Human dependence on digital media technologies has increased significantly as people try to observe social distancing protocols to curtail the spread of COVID-19.
Digital media technologies such as smartphones, computers and the Internet have become indispensable for work, education, entertainment and social connection in this period.Follow @Graphicgh
Digital literacy, thus becomes imperative for all media users.
Keeping physical/social distance and staying at home, even for months, is a small price to pay compared to the devastation of COVID-19 infections nationwide.
In observing these protocols, people have no choice than to rely on digital media technologies to perform daily functions. The mass media, especially the digital media have become the only connection between students and their teachers, pastors and congregants and even, in some cases, between parents and their children.
Human interaction has come a long way from the use of signs to the reliance on electronic technology and now digital technology. Digital media are, therefore, modern Internet-enabled communication channels.
Digital media are characteristically different from print and electronic media in terms of their social and technological attributes, hence the accolade new media.
For example, digital media or new media platforms such as Social Networking Sites (SNS) or social media are interactive and driven by user-generated content. They are also difficult to control or regulate because 'no one' is completely in charge of the content.
Human dependence on digital media is not a recent phenomenon but the extent of dependence, especially here at the digital-south (technologically disadvantaged parts of the world) has never before been this massive.
In 2018, a global report on internet use compiled by international digital agencies, Hootsuite and We Are Social revealed that more than 10 million people in Ghana had access to the internet, and more than half of this number (5.6 million) were active social media users.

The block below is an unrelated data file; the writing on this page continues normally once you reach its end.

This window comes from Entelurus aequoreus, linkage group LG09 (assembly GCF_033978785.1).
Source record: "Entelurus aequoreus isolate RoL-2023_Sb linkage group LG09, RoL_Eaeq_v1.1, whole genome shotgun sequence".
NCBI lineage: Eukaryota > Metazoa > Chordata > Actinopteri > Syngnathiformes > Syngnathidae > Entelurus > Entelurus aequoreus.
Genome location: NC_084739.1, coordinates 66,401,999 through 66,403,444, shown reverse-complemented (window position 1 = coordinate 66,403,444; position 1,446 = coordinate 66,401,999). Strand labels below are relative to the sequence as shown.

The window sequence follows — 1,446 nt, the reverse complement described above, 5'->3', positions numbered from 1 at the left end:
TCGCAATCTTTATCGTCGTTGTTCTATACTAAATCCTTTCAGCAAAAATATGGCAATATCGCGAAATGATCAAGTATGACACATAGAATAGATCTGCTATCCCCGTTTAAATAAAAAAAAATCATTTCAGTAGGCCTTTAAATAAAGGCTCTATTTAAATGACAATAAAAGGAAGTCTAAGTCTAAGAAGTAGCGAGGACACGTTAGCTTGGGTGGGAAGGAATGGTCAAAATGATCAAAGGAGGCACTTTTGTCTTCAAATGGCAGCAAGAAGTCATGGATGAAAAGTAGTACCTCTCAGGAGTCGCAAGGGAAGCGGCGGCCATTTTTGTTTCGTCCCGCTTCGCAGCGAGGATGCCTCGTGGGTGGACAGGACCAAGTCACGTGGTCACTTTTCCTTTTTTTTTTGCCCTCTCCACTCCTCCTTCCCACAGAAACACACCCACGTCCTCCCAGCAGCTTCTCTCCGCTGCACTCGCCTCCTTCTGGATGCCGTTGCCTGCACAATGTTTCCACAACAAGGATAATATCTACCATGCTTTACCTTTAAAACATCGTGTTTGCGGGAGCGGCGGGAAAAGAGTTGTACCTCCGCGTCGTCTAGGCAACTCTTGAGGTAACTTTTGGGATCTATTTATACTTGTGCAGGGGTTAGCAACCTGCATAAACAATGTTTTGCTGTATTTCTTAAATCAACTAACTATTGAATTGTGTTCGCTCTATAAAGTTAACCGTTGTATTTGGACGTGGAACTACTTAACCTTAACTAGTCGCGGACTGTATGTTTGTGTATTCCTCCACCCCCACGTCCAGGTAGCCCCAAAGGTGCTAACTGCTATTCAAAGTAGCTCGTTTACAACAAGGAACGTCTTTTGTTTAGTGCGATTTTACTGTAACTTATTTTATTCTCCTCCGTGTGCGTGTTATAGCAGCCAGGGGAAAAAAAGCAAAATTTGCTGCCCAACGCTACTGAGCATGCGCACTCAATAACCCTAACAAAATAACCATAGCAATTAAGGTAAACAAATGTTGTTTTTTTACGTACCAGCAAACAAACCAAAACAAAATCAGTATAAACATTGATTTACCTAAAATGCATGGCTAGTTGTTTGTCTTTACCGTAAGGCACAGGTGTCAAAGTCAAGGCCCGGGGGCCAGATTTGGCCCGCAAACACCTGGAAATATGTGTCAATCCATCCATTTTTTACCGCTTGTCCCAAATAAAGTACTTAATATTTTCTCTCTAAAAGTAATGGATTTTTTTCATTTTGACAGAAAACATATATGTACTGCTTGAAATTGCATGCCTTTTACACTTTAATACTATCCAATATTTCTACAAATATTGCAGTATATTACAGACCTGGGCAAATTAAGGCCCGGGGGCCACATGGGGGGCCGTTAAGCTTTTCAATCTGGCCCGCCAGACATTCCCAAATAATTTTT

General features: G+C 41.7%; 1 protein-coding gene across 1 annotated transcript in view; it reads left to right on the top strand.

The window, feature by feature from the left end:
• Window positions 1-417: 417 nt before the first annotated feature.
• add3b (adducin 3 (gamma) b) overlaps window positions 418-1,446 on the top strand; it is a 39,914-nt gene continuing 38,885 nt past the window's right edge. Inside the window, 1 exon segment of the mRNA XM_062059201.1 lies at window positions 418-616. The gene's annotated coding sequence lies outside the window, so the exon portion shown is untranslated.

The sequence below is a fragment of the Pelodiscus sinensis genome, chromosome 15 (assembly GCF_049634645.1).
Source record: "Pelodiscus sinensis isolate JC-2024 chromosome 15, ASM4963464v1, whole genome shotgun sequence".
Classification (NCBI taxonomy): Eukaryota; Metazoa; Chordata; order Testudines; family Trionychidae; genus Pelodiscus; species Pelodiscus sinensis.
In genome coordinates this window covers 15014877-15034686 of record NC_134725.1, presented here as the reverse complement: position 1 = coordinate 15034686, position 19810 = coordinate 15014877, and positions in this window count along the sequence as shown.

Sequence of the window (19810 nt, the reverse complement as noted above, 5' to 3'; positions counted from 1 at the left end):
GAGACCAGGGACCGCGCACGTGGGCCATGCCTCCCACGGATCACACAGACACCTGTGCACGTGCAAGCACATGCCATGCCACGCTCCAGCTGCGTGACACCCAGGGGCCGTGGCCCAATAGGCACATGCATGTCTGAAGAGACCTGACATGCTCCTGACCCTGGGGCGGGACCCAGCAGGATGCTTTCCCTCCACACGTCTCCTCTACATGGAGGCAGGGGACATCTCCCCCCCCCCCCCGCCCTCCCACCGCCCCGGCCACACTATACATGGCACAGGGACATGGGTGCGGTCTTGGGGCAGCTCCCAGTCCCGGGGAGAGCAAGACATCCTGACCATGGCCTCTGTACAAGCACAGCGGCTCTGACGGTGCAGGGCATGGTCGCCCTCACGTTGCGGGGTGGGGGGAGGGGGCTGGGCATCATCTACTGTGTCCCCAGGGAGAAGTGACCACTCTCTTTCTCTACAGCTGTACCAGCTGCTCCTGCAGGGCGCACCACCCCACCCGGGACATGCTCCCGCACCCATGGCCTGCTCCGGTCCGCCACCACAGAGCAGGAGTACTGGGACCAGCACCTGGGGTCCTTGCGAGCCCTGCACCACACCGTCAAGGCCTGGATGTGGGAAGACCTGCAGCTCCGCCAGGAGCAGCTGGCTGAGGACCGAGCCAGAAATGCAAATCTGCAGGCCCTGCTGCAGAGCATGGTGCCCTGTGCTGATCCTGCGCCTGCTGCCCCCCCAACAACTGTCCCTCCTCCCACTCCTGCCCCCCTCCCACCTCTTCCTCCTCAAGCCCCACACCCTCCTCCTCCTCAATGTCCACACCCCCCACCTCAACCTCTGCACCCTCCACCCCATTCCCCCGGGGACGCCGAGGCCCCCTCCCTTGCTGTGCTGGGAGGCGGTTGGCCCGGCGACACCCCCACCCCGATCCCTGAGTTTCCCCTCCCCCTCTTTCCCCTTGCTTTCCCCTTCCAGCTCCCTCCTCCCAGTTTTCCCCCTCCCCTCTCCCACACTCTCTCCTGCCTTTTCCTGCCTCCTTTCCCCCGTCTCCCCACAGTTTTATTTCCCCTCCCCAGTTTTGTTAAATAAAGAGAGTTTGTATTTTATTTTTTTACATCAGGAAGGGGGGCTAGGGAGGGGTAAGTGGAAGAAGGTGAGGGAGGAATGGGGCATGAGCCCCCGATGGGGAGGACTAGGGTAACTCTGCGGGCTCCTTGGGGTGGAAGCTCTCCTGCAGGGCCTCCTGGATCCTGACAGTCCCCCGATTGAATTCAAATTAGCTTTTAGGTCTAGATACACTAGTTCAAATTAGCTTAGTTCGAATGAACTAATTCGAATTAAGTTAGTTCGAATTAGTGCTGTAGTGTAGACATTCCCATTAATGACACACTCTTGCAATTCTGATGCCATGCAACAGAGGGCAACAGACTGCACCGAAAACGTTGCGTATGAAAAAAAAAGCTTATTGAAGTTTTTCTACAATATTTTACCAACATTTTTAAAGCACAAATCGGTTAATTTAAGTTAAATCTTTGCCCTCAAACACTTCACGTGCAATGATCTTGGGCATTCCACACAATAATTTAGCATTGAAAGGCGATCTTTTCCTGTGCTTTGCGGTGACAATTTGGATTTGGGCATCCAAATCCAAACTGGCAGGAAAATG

The current social distancing protocols have intensified the frequent use of already popular social media platforms such as Whatapp, Facebook, Twitter and Instagram. Increased media dependence comes with significant media effects all things being equal.
Excessive digital media use, especially for non-work-related activities may cause anxiety and other behavioural problems, especially among young adults. Prolonged hours in front of the computer or mobile phone screen (high screen time) may also lead to sleep, eating disorders and mental health problems.
Apart from that, social media users are exposed to internet threats and risks such as misinformation, disinformation, cyber-bullying, trolling and identity theft.
The dangers associated with new media are well documented but these are not easy to address at the macro level.
New media platforms such as social media are globalised, dynamic, hence elusive to conventional media regulation.
As a result, social media users must watch out as there can be no government regulation nor industry intervention that can guarantee the optimum protection for all users.
For example, Whatsapp, the instant messaging service owned by Facebook is doing all it can to address viral disinformation by limiting the number of times a message may be forwarded but this has not stopped viral misinformation.
All social media users must, therefore, become critical of the content consumed and must be responsible for what they produce (including sharing), this is part of digital literacy. Digital literacy is a bundle of skills, knowledge and attitude necessary for the cautious, but productive participation on social media (and other new media).
New media require new competencies – digital literacy competencies. Digital literacy is indispensable under the current circumstances of high dependence on digital media technologies for daily subsistence.
The writer lectures at the Ghana Institute of Journalism (GIJ) and is a Director at the Africa Centre for Media and Financial Literacy.